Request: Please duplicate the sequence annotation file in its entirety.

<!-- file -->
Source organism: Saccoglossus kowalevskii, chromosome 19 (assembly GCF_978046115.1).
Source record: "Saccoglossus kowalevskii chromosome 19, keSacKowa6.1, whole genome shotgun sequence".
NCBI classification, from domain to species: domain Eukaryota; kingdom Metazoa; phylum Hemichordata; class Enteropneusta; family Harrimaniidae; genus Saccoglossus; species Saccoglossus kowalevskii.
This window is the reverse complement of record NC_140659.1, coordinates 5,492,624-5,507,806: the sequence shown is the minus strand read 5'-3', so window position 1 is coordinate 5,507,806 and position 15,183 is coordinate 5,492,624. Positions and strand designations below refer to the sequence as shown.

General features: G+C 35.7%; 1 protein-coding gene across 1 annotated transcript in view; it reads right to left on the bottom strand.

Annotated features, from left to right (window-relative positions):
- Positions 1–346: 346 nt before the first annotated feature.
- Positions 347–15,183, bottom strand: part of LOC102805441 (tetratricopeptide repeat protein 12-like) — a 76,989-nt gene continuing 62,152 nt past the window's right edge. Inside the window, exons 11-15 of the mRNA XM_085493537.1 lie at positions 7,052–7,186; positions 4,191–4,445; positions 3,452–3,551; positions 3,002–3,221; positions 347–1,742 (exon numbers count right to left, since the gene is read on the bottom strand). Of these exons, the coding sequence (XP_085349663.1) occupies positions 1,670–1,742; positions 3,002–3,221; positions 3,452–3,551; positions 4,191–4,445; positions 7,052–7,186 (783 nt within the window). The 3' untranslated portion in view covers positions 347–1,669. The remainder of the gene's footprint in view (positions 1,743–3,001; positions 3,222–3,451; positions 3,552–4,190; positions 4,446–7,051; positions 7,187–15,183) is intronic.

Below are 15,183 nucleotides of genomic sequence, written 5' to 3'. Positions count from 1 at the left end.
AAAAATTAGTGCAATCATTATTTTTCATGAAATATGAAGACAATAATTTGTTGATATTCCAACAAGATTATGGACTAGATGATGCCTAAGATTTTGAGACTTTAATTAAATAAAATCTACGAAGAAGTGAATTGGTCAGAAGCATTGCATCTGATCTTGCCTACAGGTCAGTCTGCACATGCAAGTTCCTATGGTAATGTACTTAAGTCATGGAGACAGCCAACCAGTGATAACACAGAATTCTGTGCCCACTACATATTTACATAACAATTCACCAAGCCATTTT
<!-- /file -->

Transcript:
Source organism: Saccoglossus kowalevskii, chromosome 19 (assembly GCF_978046115.1).
Source record: "Saccoglossus kowalevskii chromosome 19, keSacKowa6.1, whole genome shotgun sequence".
NCBI classification, from domain to species: domain Eukaryota; kingdom Metazoa; phylum Hemichordata; class Enteropneusta; family Harrimaniidae; genus Saccoglossus; species Saccoglossus kowalevskii.
This window is the reverse complement of record NC_140659.1, coordinates 5,492,624-5,507,806: the sequence shown is the minus strand read 5'-3', so window position 1 is coordinate 5,507,806 and position 15,183 is coordinate 5,492,624. Positions and strand designations below refer to the sequence as shown.

General features: G+C 35.7%; 1 protein-coding gene across 1 annotated transcript in view; it reads right to left on the bottom strand.

Annotated features, from left to right (window-relative positions):
- Positions 1–346: 346 nt before the first annotated feature.
- Positions 347–15,183, bottom strand: part of LOC102805441 (tetratricopeptide repeat protein 12-like) — a 76,989-nt gene continuing 62,152 nt past the window's right edge. Inside the window, exons 11-15 of the mRNA XM_085493537.1 lie at positions 7,052–7,186; positions 4,191–4,445; positions 3,452–3,551; positions 3,002–3,221; positions 347–1,742 (exon numbers count right to left, since the gene is read on the bottom strand). Of these exons, the coding sequence (XP_085349663.1) occupies positions 1,670–1,742; positions 3,002–3,221; positions 3,452–3,551; positions 4,191–4,445; positions 7,052–7,186 (783 nt within the window). The 3' untranslated portion in view covers positions 347–1,669. The remainder of the gene's footprint in view (positions 1,743–3,001; positions 3,222–3,451; positions 3,552–4,190; positions 4,446–7,051; positions 7,187–15,183) is intronic.

Below are 15,183 nucleotides of genomic sequence, written 5' to 3'. Positions count from 1 at the left end.
AAAAATTAGTGCAATCATTATTTTTCATGAAATATGAAGACAATAATTTGTTGATATTCCAACAAGATTATGGACTAGATGATGCCTAAGATTTTGAGACTTTAATTAAATAAAATCTACGAAGAAGTGAATTGGTCAGAAGCATTGCATCTGATCTTGCCTACAGGTCAGTCTGCACATGCAAGTTCCTATGGTAATGTACTTAAGTCATGGAGACAGCCAACCAGTGATAACACAGAATTCTGTGCCCACTACATATTTACATAACAATTCACCAAGCCATTTT